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Two firefighters in full gear spray foam from a hose onto a raging fire
Chaffin Luhana LLP
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An Ohio man recently filed a new firefighting foam lawsuit in the U.S. District Court for the District of South Carolina, Charleston Division. He claims that after being exposed to firefighting foams manufactured by 3M, Chemguard, and other companies, he suffered from serious health conditions.

Firefighter Diagnosed with Kidney Cancer

Aqueous film-forming foams (AFFF) are specialized products designed to put out petroleum-based fires. They have been used for decades by military and civilian firefighters to extinguish fires in training and in response to so-called “Class B” fires, which are fires in flammable liquids like gasoline, petroleum greases, tars, oils, oil-based paints, solvents, and alcohols.

AFFFs contain toxic chemicals known as polyfluoroalkyl substances (PFAS), including perfluorooctanoic acid (PFOA) and perfluorooctane sulfonic acid (PFOS). These chemicals can bind to proteins in human blood and remain in the body for long periods. They have been linked to an increased risk of certain types of cancer, as well as thyroid problems, hypertension during pregnancy, and high blood cholesterol.

The plaintiff was a firefighter and regularly used AFFFs in training to extinguish fires during his career. He states that he used the products as directed, and relied on the manufacturers’ instructions as to the proper handling of the products.

After years of using AFFFs, the plaintiff was diagnosed with kidney cancer, which he blames on his exposure to the products. He claims that the defendants—the manufacturers of these foams—were well aware of their toxic nature and the danger to those using them, but failed to provide adequate warnings about the risks.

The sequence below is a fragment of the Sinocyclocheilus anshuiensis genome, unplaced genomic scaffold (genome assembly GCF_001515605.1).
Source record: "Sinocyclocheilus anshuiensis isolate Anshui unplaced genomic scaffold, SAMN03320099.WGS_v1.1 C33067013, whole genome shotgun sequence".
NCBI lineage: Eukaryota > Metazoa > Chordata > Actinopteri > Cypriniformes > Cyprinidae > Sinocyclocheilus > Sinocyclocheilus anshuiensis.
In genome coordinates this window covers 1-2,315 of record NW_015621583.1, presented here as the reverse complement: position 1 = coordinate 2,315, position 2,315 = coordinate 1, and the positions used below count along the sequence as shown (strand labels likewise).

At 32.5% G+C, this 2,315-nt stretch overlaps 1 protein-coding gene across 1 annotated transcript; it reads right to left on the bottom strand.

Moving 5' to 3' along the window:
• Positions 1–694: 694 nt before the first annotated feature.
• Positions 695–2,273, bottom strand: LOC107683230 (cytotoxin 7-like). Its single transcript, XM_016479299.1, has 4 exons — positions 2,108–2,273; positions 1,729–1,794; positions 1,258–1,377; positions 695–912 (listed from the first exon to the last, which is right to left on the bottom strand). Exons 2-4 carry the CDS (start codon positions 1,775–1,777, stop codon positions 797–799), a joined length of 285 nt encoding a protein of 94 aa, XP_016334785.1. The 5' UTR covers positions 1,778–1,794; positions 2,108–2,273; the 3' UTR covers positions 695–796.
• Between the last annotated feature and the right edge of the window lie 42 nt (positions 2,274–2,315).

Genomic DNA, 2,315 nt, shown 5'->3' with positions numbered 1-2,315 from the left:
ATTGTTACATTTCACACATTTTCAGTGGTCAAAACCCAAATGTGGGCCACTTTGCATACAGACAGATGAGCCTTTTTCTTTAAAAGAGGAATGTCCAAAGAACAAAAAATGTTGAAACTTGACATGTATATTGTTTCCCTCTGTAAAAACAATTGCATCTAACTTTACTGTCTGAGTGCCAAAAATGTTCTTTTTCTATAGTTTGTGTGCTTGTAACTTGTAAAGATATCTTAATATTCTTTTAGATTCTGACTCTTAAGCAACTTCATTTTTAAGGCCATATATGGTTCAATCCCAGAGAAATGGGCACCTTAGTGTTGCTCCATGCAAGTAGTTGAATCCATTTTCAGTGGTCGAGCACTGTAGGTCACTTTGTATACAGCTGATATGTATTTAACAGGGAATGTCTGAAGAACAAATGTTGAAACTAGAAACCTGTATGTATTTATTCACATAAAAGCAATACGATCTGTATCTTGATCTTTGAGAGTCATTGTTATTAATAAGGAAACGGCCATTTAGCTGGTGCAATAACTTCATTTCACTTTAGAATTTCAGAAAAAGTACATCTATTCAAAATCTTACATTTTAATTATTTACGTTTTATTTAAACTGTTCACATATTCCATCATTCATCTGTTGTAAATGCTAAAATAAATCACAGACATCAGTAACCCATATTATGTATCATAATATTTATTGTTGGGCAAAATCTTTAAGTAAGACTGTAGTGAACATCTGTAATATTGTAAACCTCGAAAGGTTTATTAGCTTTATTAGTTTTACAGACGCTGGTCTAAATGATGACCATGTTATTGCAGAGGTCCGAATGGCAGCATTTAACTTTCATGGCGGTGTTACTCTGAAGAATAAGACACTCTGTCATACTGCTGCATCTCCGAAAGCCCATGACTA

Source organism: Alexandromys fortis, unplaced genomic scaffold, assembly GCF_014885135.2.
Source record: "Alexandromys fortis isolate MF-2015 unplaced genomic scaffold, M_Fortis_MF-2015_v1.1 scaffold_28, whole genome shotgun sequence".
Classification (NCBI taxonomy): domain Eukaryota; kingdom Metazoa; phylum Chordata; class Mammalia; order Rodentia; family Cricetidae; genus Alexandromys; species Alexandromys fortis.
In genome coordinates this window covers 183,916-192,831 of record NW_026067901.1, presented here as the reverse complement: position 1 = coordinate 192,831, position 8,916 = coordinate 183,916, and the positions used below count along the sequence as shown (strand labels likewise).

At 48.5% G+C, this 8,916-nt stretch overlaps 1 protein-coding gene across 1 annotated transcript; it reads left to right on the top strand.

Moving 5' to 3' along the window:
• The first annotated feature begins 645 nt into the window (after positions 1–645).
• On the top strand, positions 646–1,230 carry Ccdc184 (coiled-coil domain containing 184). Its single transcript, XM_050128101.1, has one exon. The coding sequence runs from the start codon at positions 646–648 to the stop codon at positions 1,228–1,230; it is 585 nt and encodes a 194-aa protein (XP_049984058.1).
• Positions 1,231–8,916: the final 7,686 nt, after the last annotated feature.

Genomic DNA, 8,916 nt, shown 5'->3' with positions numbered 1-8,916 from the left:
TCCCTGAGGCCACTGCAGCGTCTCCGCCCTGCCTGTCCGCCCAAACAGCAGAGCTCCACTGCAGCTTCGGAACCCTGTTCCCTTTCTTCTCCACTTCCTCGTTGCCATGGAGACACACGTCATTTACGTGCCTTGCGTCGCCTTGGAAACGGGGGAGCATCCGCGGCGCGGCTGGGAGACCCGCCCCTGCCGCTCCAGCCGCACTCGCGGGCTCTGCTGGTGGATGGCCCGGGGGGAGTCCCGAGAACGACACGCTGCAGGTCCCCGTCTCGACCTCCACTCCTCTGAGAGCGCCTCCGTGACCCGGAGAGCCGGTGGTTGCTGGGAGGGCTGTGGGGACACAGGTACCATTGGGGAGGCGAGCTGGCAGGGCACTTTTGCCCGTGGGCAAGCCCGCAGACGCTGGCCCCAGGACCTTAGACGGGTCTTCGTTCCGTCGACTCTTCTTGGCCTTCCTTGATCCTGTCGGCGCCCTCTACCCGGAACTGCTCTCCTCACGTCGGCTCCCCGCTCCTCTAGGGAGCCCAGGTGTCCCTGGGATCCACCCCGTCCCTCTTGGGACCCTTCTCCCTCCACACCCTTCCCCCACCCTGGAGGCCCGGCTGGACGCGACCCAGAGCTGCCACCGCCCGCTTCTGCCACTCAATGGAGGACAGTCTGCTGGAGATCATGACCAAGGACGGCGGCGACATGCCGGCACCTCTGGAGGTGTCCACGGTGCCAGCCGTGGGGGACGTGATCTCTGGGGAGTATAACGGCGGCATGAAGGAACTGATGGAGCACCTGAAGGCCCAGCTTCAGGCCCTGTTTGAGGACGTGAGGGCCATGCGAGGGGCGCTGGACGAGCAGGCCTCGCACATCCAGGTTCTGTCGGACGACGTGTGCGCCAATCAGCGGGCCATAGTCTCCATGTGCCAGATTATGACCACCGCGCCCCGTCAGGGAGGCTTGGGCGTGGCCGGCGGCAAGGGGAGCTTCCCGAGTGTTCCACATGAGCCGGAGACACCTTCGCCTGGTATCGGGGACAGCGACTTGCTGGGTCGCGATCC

Decades of Research Showed PFAS Toxic and Dangerous to Health

As early as the 1960s, animal tests performed by the defendants manufacturing and/or using PFAS indicated that exposure to these chemicals resulted in various adverse health effects. By the end of that decade, additional testing indicated that the chemicals were resistant to environmental degradation, and by the 1970s, additional research showed that at least PFOA and PFOS could accumulate in the blood/body of exposed individuals.

In the 1980s, additional research showed that  PFOA caused testicular tumors in animals. DuPont, which used PFAS in the manufacturer of Teflon and other products, classified PFAS as a confirmed animal carcinogen and possible human carcinogen. By the end of that decade, it is alleged that it had become clear to all defendants that these chemicals were toxic in animal studies and therefore, were likely to present a cancer risk to humans.

More research followed in the 1990s, confirming previous findings in animals, and by at least 2010, additional research by defendants like 3M and DuPont revealed multiple potential health problems among workers exposed to PFAS, such as increased cancer incidence, hormone disruption, and thyroid and liver impacts.

Based on the evidence, the U.S. Environmental Protection Agency (EPA) asked manufacturers to phase out certain PFAS by the year 2015, so companies transitioned to other types of chemicals, including those with six or fewer carbons, called “short-chain PFAS.” It is unclear whether these are safer alternatives. Some animal studies have already indicated that they may also be carcinogenic.

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